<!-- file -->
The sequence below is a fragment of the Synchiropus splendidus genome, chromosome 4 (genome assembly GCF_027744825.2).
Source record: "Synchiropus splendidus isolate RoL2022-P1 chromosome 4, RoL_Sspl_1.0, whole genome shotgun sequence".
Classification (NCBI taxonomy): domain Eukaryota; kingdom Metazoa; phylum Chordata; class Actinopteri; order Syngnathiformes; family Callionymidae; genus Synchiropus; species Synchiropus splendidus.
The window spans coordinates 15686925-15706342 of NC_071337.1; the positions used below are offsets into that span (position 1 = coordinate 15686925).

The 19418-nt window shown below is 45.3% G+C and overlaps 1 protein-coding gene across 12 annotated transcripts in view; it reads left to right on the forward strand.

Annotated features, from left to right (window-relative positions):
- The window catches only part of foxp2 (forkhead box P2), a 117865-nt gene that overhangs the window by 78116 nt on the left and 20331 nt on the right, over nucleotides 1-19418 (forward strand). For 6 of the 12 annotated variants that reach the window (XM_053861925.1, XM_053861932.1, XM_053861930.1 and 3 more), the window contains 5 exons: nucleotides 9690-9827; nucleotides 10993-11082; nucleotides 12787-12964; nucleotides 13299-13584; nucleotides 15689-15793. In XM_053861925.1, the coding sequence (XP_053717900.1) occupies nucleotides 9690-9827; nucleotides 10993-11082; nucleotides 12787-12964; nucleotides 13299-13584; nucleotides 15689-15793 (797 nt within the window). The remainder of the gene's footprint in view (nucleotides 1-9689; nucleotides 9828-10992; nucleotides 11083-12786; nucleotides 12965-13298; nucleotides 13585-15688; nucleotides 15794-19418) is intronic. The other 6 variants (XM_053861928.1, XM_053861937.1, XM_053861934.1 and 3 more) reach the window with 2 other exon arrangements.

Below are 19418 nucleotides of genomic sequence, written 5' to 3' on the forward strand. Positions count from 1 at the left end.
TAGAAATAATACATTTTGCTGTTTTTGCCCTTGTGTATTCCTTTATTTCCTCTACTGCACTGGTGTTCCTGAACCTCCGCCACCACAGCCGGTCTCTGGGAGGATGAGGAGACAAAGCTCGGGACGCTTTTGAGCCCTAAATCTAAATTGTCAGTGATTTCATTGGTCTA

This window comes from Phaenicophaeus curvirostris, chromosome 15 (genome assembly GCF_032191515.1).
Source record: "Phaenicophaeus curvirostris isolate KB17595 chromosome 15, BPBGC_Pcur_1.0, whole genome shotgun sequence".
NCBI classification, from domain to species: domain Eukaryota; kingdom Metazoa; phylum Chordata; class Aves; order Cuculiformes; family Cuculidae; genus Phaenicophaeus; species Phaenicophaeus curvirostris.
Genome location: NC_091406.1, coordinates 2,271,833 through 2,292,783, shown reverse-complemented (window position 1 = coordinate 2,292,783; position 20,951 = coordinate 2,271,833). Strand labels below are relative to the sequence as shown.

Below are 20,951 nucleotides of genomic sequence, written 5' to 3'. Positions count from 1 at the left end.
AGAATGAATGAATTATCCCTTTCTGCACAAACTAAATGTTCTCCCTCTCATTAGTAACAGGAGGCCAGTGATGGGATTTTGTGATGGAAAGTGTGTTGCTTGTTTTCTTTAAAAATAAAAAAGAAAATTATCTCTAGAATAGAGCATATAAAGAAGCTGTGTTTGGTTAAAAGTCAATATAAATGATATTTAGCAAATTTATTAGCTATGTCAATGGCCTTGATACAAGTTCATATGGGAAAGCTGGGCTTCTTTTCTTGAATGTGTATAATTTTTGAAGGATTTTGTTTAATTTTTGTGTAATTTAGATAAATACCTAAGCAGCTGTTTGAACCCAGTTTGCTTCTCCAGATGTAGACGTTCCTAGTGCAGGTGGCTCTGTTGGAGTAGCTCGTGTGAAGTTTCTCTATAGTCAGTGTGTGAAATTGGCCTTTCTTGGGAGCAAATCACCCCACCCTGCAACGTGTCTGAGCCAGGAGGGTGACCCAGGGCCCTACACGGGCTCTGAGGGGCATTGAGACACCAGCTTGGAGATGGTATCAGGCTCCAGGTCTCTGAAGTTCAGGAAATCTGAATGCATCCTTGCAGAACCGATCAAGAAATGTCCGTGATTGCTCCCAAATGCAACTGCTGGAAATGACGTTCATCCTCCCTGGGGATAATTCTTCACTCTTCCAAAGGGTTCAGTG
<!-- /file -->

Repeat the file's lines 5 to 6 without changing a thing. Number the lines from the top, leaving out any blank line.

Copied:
The 19418-nt window shown below is 45.3% G+C and overlaps 1 protein-coding gene across 12 annotated transcripts in view; it reads left to right on the forward strand.

Annotated features, from left to right (window-relative positions):